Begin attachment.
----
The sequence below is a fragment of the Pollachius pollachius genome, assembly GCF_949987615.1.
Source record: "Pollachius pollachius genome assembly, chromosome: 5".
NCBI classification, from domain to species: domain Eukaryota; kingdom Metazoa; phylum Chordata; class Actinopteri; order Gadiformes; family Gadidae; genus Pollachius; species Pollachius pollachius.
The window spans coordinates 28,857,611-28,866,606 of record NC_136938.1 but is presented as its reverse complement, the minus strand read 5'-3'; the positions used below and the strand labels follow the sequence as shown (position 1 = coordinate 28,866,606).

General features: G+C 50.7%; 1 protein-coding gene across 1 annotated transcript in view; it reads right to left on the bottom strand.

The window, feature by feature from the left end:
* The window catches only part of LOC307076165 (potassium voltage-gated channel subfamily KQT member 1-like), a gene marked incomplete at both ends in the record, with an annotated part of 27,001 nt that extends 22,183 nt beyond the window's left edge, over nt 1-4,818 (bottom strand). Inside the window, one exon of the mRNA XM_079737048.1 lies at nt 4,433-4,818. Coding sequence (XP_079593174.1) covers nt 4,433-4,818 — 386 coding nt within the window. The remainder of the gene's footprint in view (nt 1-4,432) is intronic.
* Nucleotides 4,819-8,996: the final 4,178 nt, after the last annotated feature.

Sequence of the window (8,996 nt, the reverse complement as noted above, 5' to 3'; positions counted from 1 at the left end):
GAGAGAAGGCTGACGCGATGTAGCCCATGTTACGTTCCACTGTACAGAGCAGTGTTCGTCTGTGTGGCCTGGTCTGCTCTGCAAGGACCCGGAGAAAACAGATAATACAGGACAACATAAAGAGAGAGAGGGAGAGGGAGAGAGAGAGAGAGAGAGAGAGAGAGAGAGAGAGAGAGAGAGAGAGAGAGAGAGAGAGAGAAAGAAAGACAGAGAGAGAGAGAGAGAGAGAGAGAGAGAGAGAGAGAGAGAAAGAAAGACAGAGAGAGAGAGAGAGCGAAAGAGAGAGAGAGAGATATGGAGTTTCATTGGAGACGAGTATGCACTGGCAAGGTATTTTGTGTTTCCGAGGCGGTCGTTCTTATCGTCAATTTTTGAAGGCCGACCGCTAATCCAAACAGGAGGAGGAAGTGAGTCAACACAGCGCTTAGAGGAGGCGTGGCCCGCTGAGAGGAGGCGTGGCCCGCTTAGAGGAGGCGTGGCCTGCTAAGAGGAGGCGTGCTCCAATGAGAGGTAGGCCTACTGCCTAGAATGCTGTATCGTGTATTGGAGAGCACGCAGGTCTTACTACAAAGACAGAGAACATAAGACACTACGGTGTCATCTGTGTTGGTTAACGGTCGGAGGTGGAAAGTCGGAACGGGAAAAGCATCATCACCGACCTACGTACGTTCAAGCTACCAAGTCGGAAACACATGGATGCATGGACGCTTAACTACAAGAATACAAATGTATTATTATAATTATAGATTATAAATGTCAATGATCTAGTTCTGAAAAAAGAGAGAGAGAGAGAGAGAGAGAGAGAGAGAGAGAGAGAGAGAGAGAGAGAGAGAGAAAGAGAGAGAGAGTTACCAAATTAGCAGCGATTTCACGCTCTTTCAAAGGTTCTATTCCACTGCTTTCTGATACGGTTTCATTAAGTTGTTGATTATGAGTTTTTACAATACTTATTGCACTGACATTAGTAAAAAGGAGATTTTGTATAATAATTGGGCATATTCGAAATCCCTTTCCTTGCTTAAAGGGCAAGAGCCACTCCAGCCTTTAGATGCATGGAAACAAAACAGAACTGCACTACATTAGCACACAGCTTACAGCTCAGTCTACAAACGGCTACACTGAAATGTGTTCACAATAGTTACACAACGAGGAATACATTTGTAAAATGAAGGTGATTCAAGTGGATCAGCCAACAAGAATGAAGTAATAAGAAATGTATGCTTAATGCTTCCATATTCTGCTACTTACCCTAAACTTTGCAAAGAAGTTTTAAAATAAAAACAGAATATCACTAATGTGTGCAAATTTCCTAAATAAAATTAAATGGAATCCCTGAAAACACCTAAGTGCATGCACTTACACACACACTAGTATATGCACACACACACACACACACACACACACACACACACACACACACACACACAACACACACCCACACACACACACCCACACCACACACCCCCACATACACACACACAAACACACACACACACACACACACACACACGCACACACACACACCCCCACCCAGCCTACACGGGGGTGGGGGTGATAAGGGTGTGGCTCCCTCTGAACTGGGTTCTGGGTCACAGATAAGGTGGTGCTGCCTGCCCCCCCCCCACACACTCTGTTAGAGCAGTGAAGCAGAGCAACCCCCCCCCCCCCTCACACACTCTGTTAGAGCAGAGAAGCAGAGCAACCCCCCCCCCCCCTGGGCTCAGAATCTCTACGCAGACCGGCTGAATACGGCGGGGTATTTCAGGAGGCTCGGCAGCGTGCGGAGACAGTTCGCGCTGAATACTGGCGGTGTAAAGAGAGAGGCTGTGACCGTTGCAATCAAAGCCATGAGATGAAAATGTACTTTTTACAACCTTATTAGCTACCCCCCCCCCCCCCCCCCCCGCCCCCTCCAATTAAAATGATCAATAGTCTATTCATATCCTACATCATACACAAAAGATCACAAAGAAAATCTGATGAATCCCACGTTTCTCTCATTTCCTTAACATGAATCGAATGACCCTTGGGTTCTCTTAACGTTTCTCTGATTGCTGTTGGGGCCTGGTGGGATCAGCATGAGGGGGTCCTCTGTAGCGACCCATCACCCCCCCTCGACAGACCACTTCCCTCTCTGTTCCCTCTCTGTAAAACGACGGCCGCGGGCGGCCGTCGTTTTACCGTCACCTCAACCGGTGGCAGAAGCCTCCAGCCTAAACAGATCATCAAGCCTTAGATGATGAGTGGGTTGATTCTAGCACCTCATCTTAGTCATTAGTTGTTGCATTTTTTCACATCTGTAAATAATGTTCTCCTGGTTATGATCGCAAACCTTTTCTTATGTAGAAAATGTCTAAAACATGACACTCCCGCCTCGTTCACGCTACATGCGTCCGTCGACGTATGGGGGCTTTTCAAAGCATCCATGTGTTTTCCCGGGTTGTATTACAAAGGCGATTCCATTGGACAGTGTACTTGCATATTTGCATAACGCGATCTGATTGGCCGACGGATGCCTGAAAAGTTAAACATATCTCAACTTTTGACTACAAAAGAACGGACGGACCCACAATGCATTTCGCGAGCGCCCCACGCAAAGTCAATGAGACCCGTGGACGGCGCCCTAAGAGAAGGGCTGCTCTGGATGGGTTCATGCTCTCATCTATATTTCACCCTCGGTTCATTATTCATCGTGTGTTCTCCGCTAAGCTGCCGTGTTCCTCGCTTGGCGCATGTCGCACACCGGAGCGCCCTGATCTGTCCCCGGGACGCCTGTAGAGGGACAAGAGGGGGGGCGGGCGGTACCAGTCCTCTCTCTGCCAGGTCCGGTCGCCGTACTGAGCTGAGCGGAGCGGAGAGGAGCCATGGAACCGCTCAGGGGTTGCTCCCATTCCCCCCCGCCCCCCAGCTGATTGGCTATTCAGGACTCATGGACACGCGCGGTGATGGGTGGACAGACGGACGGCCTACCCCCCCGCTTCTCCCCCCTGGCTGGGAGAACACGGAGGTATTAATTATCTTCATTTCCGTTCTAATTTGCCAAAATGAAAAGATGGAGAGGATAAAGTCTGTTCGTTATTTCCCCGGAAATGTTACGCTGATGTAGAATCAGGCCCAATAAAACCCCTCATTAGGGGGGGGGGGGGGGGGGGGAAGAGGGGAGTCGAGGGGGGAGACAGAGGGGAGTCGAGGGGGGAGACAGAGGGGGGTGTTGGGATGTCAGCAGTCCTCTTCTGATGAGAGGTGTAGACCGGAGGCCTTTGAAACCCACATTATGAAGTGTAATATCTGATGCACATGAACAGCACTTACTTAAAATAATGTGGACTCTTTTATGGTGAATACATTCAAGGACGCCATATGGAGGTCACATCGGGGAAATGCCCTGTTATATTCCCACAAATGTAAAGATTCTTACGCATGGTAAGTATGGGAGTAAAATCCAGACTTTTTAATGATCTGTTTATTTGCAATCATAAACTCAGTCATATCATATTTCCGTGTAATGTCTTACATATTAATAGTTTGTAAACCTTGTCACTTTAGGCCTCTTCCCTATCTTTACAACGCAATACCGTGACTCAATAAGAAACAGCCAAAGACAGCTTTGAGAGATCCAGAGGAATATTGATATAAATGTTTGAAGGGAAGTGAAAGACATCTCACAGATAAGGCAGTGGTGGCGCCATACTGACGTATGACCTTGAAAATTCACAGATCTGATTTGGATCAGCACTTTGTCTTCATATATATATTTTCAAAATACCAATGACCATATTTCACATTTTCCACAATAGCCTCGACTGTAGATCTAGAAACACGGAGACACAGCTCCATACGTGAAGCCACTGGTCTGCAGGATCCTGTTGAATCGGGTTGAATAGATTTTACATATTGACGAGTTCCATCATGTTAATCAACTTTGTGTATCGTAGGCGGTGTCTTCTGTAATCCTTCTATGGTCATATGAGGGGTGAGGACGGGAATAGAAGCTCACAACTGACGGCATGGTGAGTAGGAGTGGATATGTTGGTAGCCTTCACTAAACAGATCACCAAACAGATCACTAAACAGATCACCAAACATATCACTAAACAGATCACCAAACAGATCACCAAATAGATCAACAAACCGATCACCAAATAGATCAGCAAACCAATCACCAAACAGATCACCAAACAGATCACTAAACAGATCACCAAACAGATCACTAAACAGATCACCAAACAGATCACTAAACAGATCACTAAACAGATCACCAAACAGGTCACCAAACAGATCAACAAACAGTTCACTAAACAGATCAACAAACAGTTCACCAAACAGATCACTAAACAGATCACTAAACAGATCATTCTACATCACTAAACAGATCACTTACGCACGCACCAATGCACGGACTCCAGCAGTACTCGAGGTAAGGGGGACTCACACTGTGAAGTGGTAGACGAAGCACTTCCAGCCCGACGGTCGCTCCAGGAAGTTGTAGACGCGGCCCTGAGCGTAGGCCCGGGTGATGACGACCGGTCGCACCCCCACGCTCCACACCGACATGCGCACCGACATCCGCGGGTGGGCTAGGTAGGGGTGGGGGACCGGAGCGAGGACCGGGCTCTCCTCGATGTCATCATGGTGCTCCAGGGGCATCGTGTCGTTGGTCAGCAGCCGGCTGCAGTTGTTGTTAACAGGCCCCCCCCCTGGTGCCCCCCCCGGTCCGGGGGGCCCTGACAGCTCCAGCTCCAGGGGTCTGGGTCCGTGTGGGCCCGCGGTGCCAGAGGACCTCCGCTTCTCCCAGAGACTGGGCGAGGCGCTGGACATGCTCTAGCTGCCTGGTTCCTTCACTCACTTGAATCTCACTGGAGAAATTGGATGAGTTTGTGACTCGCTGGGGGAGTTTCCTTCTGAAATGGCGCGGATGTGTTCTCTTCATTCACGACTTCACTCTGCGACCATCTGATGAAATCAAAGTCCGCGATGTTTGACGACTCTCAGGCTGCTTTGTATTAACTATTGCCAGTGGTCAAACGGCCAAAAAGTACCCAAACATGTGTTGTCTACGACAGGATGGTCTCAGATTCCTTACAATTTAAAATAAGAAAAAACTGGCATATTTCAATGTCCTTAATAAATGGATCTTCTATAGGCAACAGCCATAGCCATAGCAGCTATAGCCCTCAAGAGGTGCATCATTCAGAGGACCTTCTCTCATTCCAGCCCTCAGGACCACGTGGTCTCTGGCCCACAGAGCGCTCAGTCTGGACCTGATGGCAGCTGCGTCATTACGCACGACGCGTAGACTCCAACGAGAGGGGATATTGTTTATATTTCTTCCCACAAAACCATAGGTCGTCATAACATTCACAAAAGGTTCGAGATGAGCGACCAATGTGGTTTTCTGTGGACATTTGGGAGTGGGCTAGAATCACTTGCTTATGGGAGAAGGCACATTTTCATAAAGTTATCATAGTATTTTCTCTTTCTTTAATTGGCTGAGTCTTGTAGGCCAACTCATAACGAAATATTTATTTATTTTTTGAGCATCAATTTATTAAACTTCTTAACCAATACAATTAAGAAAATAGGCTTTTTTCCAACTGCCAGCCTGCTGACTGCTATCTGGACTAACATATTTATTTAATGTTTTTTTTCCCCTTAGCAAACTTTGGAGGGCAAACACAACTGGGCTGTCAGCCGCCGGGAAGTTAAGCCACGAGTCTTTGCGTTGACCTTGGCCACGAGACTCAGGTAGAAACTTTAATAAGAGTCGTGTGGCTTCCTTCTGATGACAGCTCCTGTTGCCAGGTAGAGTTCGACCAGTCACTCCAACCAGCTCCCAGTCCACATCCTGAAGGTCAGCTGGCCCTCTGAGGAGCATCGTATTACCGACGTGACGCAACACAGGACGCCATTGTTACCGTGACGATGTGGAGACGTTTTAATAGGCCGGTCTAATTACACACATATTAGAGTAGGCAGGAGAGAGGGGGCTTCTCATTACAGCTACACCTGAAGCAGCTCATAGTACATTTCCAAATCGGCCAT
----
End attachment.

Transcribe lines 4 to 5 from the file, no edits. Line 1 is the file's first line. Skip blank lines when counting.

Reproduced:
The window spans coordinates 28,857,611-28,866,606 of record NC_136938.1 but is presented as its reverse complement, the minus strand read 5'-3'; the positions used below and the strand labels follow the sequence as shown (position 1 = coordinate 28,866,606).

General features: G+C 50.7%; 1 protein-coding gene across 1 annotated transcript in view; it reads right to left on the bottom strand.